In this response—as of mid-March—unfortunately, CDC is not having the kind of central role it has had in every other disease outbreak the U.S. has ever faced. That makes me worried; that makes me feel less safe. Fighting this disease without CDC at the table when decisions are being made and at the podium when they're being communicated is like fighting with one hand tied behind your back.
DR. RISHI DESAI: What would you say are 3–5 lessons we've learned from other governments in terms of response to COVID-19?
DR. TOM FRIEDEN: We're learning from countries around the world, both positive and negative. One thing that we're learning is that time is lives—every day matters. If you look at northern Italy, they were not able to act quickly and they're dealing with a devastating situation as a result.
If you look at the provinces outside of Hubei, China, they were able to contain this—as have Hong Kong, Singapore and Taiwan—with a very aggressive system of case detection, contact tracing, isolation. That prevented them from having to go into these large shutdowns of society. That's a critically important lesson. And from South Korea we're seeing that even when it gets very large, if there's a very extensive effort which uses advanced methods to find contacts and makes testing widely available, you can tamp down what has already become widespread transmission. And, very hopefully in Singapore, we're seeing the absence of healthcare worker infections using standard precautions.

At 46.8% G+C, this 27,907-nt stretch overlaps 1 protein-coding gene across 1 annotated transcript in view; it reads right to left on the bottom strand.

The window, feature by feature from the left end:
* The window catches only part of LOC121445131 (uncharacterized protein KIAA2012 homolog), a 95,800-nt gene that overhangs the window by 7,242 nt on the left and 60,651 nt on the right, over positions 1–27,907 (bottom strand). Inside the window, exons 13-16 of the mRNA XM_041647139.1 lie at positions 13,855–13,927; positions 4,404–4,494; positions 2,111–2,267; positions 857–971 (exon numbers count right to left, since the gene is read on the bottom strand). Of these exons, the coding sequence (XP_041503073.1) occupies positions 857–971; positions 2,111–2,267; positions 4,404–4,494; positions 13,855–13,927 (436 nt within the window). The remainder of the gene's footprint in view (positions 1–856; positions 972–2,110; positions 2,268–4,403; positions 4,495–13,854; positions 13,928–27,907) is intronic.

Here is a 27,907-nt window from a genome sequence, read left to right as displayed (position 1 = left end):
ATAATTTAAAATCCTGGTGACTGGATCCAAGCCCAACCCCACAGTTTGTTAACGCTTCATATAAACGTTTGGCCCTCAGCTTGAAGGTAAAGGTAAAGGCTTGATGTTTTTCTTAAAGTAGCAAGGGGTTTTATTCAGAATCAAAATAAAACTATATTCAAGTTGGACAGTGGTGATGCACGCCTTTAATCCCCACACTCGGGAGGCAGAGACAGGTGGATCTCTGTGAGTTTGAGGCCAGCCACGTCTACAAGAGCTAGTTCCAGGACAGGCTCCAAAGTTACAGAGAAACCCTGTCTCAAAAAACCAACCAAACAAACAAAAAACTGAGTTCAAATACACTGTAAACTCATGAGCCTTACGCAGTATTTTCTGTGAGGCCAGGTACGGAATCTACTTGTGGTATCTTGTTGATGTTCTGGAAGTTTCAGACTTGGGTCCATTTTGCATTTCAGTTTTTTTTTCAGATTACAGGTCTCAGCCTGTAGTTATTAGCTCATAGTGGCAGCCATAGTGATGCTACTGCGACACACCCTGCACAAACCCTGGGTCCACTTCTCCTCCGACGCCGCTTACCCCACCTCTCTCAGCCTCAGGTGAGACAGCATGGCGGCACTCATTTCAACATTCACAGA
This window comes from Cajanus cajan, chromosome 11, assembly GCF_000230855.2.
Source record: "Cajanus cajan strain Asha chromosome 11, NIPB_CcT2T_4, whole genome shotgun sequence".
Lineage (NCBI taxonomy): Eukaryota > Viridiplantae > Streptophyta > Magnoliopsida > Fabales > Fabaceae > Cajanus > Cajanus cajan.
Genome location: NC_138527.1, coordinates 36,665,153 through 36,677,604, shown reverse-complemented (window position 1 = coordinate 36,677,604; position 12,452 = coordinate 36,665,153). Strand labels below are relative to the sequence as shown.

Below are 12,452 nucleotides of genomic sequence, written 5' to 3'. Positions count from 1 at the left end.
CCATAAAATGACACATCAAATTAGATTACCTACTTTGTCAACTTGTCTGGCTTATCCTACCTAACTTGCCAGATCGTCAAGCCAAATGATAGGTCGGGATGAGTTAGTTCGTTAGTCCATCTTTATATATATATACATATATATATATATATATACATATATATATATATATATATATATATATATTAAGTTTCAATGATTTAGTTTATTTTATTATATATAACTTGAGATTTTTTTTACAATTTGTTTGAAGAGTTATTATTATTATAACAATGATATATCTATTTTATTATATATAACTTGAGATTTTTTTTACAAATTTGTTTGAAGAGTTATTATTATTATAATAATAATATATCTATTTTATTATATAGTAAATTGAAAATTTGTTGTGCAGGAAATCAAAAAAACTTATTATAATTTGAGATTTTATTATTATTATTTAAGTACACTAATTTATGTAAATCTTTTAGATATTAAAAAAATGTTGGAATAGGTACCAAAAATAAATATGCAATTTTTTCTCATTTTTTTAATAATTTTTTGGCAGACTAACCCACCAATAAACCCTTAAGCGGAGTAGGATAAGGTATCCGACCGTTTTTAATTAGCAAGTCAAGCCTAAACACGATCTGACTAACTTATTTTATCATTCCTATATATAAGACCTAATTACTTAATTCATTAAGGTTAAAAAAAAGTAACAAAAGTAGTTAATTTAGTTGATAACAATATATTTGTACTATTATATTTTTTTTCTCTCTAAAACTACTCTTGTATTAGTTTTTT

In general, it’s not a question of being super careful or using super advanced materials—it's more a question of meticulous attention to every single aspect of infection control.
DR. RISHI DESAI: Can you speak a little bit more about testing and your thoughts on where we are with that right now?
DR. TOM FRIEDEN: Testing is critically important. Anyone with pneumonia in the U.S. needs to be tested for COVID-19. We also need to set up systems to track this over time so we can see if it's waning, waxing, and where it's happening. We need to investigate clusters and stop transmission in healthcare facilities and nursing homes (if there are clusters) using intensive testing. And we need to use it for intensive investigations to answer some of the questions I mentioned. But in areas like New York city today, where COVID-19 is spreading widely, we need to discourage people with only mild symptoms from getting tested, because doing that is unsafe for them, it's unsafe for others, and it undermines the effectiveness of the response. With time, that will change: as we are able to tamp down the number of cases, we can ramp up testing (as South Korea has done) to try to find every infection and contain every cluster.